TORONTO, Feb. 27, 2012 /CNW/ - New, larger graphic picture warnings on cigarette packages showing the negative health effects of smoking are beginning to appear in retail stores across Canada. The new graphic warnings will now cover more of the package (75 per cent of the front and back), up from the current 50 per cent, putting Canada among countries with the largest health warnings in the world.
The new warnings include disturbing pictures of a mouth with cancer, a diseased heart, and a man after a stroke. The set of 16 new warnings also include powerful images of the late Barb Tarbox of Alberta before she died of lung cancer, as well as Manitoban Leroy Kehler who speaks through a hole in his throat following his treatment for cancer of the larynx.
Manufacturers have until March 21, 2012 to ensure that all the cigarettes they sell have the larger warnings, however some packages are already appearing in stores with the new labels. By June 19, all cigarette packages sold in retail stores must carry the new warnings.
"These new cigarette health warnings are a major advance that will reduce smoking and increase awareness of the terrible health effects," says Dan Demers, Director, Public Issues, Canadian Cancer Society. "The warnings are striking and will be hard to ignore. We welcome the arrival of the new warnings and applaud Minister of Health Leona Aglukkaq for bringing this health initiative forward."
This larger, graphic set of picture warnings is part of the federal Tobacco Products Labelling Regulations (Cigarettes and Little Cigars), which received final approval on September 22, 2011. The Canadian Cancer Society has strongly supported these regulations. The enhanced package warning system for cigarettes and little cigars also includes:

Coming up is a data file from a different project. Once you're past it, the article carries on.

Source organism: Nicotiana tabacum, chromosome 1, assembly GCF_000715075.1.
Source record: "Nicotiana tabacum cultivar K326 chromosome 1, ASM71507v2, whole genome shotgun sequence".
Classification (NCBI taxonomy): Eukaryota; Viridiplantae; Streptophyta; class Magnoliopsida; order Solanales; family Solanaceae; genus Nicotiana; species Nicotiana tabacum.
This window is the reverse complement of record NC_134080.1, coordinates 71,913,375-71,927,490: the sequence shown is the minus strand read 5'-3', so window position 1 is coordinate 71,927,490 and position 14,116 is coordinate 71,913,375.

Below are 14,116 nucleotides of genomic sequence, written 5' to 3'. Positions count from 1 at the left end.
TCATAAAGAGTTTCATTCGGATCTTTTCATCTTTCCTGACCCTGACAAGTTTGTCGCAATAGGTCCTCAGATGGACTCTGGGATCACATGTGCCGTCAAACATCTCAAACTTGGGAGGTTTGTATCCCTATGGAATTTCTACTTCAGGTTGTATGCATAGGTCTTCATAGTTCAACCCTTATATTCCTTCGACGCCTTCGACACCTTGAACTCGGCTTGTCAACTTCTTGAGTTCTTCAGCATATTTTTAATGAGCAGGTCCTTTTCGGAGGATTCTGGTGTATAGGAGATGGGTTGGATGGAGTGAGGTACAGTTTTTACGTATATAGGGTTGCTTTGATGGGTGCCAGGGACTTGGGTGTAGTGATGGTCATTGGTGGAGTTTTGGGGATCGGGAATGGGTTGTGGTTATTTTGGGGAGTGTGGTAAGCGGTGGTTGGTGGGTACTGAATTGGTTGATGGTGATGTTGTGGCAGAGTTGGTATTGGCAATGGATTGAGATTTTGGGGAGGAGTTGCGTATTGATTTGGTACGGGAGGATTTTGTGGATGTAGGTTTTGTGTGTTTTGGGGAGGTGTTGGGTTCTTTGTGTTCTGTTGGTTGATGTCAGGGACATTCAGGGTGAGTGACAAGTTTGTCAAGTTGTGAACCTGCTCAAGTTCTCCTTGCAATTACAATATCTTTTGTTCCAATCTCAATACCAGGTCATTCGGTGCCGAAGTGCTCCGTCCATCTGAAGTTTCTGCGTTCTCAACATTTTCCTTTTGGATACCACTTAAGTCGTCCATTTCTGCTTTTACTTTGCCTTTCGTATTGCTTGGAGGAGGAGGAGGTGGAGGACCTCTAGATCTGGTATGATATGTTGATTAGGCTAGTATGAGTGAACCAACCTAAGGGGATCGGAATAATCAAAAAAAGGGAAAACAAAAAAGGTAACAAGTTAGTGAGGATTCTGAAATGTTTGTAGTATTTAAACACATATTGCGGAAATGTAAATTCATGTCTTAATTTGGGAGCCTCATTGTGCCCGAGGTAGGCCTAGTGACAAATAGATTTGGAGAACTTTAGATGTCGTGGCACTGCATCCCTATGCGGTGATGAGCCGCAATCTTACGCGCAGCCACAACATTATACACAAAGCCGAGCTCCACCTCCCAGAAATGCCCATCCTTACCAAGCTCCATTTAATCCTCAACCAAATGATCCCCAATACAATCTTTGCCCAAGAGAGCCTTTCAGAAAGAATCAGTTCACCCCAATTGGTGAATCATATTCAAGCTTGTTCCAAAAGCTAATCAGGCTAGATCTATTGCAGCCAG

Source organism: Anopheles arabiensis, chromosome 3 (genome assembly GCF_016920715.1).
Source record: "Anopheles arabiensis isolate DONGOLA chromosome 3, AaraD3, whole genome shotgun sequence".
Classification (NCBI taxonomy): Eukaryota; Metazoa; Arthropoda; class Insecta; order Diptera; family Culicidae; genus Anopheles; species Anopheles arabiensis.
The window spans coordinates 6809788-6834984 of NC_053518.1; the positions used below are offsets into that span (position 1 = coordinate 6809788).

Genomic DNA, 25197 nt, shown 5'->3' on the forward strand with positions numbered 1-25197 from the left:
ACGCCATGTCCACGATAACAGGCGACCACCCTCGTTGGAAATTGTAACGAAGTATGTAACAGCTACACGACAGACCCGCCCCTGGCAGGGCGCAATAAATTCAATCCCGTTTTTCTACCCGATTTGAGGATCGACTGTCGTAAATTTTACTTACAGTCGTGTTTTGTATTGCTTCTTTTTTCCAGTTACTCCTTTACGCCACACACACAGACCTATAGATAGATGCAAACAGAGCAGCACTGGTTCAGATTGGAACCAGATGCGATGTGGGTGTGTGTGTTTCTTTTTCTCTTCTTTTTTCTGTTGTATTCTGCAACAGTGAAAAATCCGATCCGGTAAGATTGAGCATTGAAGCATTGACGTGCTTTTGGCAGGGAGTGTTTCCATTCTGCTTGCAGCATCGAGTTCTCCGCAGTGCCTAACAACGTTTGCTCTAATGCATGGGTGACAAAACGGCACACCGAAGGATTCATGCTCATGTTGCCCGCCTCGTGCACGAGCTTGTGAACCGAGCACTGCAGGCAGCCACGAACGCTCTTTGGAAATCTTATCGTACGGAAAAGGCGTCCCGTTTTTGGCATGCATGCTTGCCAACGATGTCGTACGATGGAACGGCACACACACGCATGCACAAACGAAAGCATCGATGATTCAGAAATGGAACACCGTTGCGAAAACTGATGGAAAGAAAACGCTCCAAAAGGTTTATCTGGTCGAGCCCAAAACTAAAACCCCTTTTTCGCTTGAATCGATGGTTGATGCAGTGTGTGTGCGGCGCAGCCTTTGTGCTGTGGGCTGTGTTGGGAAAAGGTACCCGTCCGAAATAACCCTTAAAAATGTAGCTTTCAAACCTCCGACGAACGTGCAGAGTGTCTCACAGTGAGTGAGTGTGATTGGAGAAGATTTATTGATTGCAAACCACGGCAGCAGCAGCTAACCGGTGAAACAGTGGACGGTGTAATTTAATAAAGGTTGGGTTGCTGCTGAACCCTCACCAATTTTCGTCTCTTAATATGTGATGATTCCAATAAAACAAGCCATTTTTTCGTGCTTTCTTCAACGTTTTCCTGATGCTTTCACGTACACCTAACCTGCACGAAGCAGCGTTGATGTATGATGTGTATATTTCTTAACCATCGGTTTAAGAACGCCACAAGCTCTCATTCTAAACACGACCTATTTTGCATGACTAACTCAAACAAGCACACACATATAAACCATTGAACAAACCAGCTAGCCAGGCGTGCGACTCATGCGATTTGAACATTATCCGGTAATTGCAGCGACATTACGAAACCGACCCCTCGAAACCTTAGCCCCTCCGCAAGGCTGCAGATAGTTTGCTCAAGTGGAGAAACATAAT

- The addition of a toll-free quit line number and a web link to the warning messages. International data show that calls to quit lines increase substantially when a toll-free number is added prominently to the package.
- For the first time, warnings about certain health effects of smoking, e.g. bladder cancer and vision loss, are included.
- A set of eight new, full-colour, picture-based messages inside the packages.
- An improved set of toxic emission messages that will appear in rotation on the side of the package, to replace the existing message.
In 2000, Canada set a world precedent by becoming the first country to require picture warnings on tobacco packages, with regulations taking effect in 2001. There are now 47 countries/jurisdictions that have followed the Canadian model.
"The new warnings highlight the importance of Health Canada's Federal Tobacco Control Strategy, which is the federal framework for tobacco control regulations. This strategy is set to expire on March 31, 2012, after having been in place for eleven years," adds Demers. "It is essential that Health Canada renew its tobacco strategy with sustained funding to ensure that tobacco control initiatives are as effective as possible. Tobacco use remains the leading preventable cause of disease and death in Canada, and yet 17 per cent of Canadians are still smokers."
As part of its mission to eradicate cancer, the Canadian Cancer Society is a leader in advocating for public policies that will provide a healthier future for Canadians. Tobacco control is a key issue for the Society as smoking causes an estimated 30 per cent of all cancer deaths and is related to more than 85 per cent of lung cancer cases.
The Canadian Cancer Society fights cancer by doing everything we can to prevent cancer, save lives and support people living with cancer. Join the fight! Go to www.ifightcancer.ca to find out how you can help. When you want to know more about cancer, visit our website at cancer.ca or call our toll-free bilingual Cancer Information Service at 1 888 939-3333.
For further information:
Senior Policy Analyst
Canadian Cancer Society
Phone: (613) 565-2522 x305